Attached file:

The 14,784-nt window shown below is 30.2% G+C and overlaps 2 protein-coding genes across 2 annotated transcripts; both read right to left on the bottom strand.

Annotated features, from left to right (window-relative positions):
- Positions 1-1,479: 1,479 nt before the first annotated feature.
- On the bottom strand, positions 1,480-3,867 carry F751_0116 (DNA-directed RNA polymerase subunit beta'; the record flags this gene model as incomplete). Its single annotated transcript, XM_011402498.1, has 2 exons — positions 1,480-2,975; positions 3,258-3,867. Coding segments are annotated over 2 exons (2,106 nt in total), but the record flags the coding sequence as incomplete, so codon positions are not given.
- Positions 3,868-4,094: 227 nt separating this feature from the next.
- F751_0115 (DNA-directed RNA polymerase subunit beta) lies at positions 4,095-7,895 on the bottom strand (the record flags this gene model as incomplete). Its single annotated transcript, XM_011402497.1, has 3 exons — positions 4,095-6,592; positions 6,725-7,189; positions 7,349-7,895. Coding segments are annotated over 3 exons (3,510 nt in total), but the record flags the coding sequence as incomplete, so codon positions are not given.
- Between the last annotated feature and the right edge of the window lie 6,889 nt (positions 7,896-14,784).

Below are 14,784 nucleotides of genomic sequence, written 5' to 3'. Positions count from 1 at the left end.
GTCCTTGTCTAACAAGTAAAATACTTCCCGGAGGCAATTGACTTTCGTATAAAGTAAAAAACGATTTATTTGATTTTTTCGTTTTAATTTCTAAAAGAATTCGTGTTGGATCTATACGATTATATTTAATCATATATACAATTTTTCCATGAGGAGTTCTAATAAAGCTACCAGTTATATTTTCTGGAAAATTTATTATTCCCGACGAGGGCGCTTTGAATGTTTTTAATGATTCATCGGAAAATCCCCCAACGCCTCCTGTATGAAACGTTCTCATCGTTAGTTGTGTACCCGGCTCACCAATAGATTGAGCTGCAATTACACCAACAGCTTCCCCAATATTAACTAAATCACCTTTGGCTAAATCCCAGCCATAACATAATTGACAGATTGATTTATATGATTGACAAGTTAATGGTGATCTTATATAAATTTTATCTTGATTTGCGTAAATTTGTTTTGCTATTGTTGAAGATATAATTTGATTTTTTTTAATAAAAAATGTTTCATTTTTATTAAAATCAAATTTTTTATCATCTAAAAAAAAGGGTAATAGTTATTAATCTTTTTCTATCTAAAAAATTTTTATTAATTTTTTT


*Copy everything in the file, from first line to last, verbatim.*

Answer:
The 14,784-nt window shown below is 30.2% G+C and overlaps 2 protein-coding genes across 2 annotated transcripts; both read right to left on the bottom strand.

Annotated features, from left to right (window-relative positions):
- Positions 1-1,479: 1,479 nt before the first annotated feature.
- On the bottom strand, positions 1,480-3,867 carry F751_0116 (DNA-directed RNA polymerase subunit beta'; the record flags this gene model as incomplete). Its single annotated transcript, XM_011402498.1, has 2 exons — positions 1,480-2,975; positions 3,258-3,867. Coding segments are annotated over 2 exons (2,106 nt in total), but the record flags the coding sequence as incomplete, so codon positions are not given.
- Positions 3,868-4,094: 227 nt separating this feature from the next.
- F751_0115 (DNA-directed RNA polymerase subunit beta) lies at positions 4,095-7,895 on the bottom strand (the record flags this gene model as incomplete). Its single annotated transcript, XM_011402497.1, has 3 exons — positions 4,095-6,592; positions 6,725-7,189; positions 7,349-7,895. Coding segments are annotated over 3 exons (3,510 nt in total), but the record flags the coding sequence as incomplete, so codon positions are not given.
- Between the last annotated feature and the right edge of the window lie 6,889 nt (positions 7,896-14,784).

Below are 14,784 nucleotides of genomic sequence, written 5' to 3'. Positions count from 1 at the left end.
GTCCTTGTCTAACAAGTAAAATACTTCCCGGAGGCAATTGACTTTCGTATAAAGTAAAAAACGATTTATTTGATTTTTTCGTTTTAATTTCTAAAAGAATTCGTGTTGGATCTATACGATTATATTTAATCATATATACAATTTTTCCATGAGGAGTTCTAATAAAGCTACCAGTTATATTTTCTGGAAAATTTATTATTCCCGACGAGGGCGCTTTGAATGTTTTTAATGATTCATCGGAAAATCCCCCAACGCCTCCTGTATGAAACGTTCTCATCGTTAGTTGTGTACCCGGCTCACCAATAGATTGAGCTGCAATTACACCAACAGCTTCCCCAATATTAACTAAATCACCTTTGGCTAAATCCCAGCCATAACATAATTGACAGATTGATTTATATGATTGACAAGTTAATGGTGATCTTATATAAATTTTATCTTGATTTGCGTAAATTTGTTTTGCTATTGTTGAAGATATAATTTGATTTTTTTTAATAAAAAATGTTTCATTTTTATTAAAATCAAATTTTTTATCATCTAAAAAAAAGGGTAATAGTTATTAATCTTTTTCTATCTAAAAAATTTTTATTAATTTTTTT